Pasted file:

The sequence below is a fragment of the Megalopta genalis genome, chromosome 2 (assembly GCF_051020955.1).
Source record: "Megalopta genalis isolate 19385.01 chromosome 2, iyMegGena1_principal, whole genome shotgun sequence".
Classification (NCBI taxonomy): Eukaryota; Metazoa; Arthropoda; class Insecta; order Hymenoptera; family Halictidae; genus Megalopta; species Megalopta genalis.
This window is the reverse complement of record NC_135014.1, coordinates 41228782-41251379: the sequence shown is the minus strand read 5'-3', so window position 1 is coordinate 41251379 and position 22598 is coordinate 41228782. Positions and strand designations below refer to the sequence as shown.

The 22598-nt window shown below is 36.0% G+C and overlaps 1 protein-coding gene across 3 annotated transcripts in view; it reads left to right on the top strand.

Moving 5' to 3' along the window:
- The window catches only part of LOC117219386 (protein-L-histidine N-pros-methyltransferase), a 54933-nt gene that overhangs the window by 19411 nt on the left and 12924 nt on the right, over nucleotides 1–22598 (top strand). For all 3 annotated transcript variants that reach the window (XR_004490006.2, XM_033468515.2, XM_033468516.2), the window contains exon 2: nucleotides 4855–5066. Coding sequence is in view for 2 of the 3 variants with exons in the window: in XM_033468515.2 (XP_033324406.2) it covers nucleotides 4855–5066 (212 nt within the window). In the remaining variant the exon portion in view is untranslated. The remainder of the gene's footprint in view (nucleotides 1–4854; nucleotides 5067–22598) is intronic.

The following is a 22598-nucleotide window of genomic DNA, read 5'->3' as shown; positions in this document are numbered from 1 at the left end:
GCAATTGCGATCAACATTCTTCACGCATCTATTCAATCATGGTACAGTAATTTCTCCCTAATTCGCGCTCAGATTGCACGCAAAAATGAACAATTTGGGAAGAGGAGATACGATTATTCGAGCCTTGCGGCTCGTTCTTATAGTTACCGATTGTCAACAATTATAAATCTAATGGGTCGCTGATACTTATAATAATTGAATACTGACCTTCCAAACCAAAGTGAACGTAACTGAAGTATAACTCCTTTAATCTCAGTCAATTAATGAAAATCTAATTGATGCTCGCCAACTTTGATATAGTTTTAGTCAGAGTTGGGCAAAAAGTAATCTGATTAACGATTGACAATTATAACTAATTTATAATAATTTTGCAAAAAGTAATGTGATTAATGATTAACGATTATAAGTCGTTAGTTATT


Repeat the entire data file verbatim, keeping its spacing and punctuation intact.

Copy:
The sequence below is a fragment of the Megalopta genalis genome, chromosome 2 (assembly GCF_051020955.1).
Source record: "Megalopta genalis isolate 19385.01 chromosome 2, iyMegGena1_principal, whole genome shotgun sequence".
Classification (NCBI taxonomy): Eukaryota; Metazoa; Arthropoda; class Insecta; order Hymenoptera; family Halictidae; genus Megalopta; species Megalopta genalis.
This window is the reverse complement of record NC_135014.1, coordinates 41228782-41251379: the sequence shown is the minus strand read 5'-3', so window position 1 is coordinate 41251379 and position 22598 is coordinate 41228782. Positions and strand designations below refer to the sequence as shown.

The 22598-nt window shown below is 36.0% G+C and overlaps 1 protein-coding gene across 3 annotated transcripts in view; it reads left to right on the top strand.

Moving 5' to 3' along the window:
- The window catches only part of LOC117219386 (protein-L-histidine N-pros-methyltransferase), a 54933-nt gene that overhangs the window by 19411 nt on the left and 12924 nt on the right, over nucleotides 1–22598 (top strand). For all 3 annotated transcript variants that reach the window (XR_004490006.2, XM_033468515.2, XM_033468516.2), the window contains exon 2: nucleotides 4855–5066. Coding sequence is in view for 2 of the 3 variants with exons in the window: in XM_033468515.2 (XP_033324406.2) it covers nucleotides 4855–5066 (212 nt within the window). In the remaining variant the exon portion in view is untranslated. The remainder of the gene's footprint in view (nucleotides 1–4854; nucleotides 5067–22598) is intronic.

The following is a 22598-nucleotide window of genomic DNA, read 5'->3' as shown; positions in this document are numbered from 1 at the left end:
GCAATTGCGATCAACATTCTTCACGCATCTATTCAATCATGGTACAGTAATTTCTCCCTAATTCGCGCTCAGATTGCACGCAAAAATGAACAATTTGGGAAGAGGAGATACGATTATTCGAGCCTTGCGGCTCGTTCTTATAGTTACCGATTGTCAACAATTATAAATCTAATGGGTCGCTGATACTTATAATAATTGAATACTGACCTTCCAAACCAAAGTGAACGTAACTGAAGTATAACTCCTTTAATCTCAGTCAATTAATGAAAATCTAATTGATGCTCGCCAACTTTGATATAGTTTTAGTCAGAGTTGGGCAAAAAGTAATCTGATTAACGATTGACAATTATAACTAATTTATAATAATTTTGCAAAAAGTAATGTGATTAATGATTAACGATTATAAGTCGTTAGTTATT